A former Petrobras director was sentenced to five years in prison Tuesday on money laundering charges.
The sentence against Nestor Cerveró, which will initially be served in a closed prison, was handed down by federal judge Sergio Moro, responsible for criminal charges in Operation Lava Jato, or Car Wash -- the ongoing investigation into a vast corruption scheme centered on Brazilian state-run oil giant Petrobras.
Cerveró -- head of international operations at Brazil's largest company between 2003 and 2008 -- was charged in February with accepting bribes to help major construction and engineering firms secure inflated contracts with the oil giant.
The difference was allegedly creamed off and funneled in part to political parties, with executives and money changers also getting rich in the process.
Prosecutors accused Cerveró, who was arrested in a Rio airport in January, of acquiring a luxury apartment in the city with the misappropriated funds, wired through offshore companies in Uruguay and Switzerland. The property was valued at between 7 and 7.5 million reais ($2.2 - 2.4 million), according to local media.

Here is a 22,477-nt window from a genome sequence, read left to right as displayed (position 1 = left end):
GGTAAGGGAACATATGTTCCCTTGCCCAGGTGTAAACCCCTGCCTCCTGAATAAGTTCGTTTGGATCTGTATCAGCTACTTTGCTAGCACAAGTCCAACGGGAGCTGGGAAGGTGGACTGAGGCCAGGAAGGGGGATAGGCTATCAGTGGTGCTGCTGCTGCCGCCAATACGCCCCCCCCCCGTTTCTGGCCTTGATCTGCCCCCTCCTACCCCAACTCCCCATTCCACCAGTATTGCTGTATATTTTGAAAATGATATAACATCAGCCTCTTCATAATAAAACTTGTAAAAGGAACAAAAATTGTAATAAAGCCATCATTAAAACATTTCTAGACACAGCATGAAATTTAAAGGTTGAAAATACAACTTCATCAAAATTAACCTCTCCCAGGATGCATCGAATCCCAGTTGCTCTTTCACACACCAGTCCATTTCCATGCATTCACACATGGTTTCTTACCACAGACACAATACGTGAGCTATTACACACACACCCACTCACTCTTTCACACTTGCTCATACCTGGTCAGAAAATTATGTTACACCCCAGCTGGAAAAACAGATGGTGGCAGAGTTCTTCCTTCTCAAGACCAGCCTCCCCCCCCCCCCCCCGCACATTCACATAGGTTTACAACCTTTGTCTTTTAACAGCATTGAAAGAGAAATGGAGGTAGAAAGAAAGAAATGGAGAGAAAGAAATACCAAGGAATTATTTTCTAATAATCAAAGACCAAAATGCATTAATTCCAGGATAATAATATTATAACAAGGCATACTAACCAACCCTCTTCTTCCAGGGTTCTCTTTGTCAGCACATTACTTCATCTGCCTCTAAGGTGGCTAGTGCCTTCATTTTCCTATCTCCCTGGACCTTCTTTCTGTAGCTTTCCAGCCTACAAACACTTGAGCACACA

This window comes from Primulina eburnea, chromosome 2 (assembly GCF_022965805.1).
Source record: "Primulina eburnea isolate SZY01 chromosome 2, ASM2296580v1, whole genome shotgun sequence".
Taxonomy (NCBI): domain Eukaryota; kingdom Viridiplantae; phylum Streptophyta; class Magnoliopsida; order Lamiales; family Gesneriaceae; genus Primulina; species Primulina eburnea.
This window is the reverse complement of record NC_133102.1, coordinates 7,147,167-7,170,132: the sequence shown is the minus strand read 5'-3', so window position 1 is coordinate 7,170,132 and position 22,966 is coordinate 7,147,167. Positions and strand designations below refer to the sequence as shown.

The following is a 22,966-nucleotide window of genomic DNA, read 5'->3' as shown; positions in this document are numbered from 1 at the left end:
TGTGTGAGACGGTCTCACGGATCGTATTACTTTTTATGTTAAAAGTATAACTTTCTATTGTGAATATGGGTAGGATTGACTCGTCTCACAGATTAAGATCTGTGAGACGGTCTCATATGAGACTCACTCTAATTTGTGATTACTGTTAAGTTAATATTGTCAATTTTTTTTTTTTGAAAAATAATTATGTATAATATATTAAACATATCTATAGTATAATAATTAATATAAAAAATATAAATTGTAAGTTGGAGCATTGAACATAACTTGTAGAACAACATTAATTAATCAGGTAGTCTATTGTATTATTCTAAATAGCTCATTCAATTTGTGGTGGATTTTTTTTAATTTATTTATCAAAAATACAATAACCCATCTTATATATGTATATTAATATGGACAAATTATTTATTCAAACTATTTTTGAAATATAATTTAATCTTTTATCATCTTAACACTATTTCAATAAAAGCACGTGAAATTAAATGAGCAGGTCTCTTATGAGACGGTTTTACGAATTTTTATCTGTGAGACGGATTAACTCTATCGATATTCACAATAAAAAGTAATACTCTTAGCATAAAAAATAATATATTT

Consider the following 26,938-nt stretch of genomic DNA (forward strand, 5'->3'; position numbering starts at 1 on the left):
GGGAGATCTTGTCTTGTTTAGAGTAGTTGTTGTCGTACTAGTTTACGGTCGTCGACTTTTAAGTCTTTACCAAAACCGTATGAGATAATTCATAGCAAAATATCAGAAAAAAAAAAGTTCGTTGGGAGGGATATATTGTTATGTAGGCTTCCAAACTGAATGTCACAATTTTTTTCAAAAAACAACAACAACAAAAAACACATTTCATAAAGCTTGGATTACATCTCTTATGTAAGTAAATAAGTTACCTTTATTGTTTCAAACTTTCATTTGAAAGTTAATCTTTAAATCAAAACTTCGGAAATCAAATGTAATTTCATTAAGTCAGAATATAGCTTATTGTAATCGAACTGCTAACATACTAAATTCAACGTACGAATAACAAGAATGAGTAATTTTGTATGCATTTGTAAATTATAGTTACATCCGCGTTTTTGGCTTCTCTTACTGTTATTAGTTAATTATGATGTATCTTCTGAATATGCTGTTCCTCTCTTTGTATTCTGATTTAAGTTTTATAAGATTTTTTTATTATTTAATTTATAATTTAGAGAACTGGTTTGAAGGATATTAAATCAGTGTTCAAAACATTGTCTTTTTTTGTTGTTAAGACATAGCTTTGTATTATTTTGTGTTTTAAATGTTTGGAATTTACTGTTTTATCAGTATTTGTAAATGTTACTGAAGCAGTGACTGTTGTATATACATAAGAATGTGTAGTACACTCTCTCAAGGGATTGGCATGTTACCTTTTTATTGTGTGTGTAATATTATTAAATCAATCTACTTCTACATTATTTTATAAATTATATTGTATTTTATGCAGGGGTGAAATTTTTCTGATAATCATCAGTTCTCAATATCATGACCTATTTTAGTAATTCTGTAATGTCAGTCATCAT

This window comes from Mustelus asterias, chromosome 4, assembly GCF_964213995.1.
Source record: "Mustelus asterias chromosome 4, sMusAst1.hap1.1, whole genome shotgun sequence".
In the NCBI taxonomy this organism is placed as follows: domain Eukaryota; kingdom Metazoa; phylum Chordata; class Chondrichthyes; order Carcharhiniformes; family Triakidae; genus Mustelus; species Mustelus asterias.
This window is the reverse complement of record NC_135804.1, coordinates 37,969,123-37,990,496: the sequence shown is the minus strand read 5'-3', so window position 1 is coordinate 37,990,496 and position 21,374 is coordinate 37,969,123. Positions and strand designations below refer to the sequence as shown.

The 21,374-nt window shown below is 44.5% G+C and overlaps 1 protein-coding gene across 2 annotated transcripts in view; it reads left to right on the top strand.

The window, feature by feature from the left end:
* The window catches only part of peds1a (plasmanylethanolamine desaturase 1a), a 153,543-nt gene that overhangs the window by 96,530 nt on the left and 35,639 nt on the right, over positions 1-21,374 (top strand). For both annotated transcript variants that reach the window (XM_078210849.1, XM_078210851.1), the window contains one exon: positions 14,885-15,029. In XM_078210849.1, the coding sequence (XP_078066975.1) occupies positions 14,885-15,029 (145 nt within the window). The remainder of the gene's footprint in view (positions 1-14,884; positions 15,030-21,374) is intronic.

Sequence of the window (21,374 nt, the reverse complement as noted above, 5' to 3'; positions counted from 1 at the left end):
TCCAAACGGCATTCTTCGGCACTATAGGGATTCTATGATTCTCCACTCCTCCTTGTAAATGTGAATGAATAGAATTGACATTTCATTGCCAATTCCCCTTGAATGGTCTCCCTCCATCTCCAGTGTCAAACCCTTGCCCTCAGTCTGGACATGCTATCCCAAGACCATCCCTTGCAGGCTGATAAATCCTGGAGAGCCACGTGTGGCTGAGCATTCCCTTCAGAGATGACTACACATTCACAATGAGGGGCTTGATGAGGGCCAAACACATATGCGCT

Prosecutors alleged that Cerveró -- who still faces corruption charges -- used a company that he owned, Jolmey do Brasil, as a front for his illegal activities.
Federal prosecutors say he and Fernando 'Baiano' Soares -- who is also facing criminal proceedings -- are suspected of receiving $40 million in bribes from Petrobras contracts between 2006 and 2007.
The scandal has rocked Petrobras, and resulted in scores of arrests and, more recently, convictions, principally of construction industry executives, on charges of corruption and money laundering. Many have signed plea bargains to secure lesser sentences.
Investigators have also recently moved to put politicians in their crosshairs, after the Supreme Court authorized earlier this year the investigation of 47 politicians, 32 of them acting, including the incumbent heads of both houses of Congress and a former president.
The scandal has been particularly uncomfortable for President Dilma Rousseff, who chaired the company's board of directors during many of the years the wrongdoing allegedly took place. She has denied any knowledge about the scheme at the time.
By Ben Tavener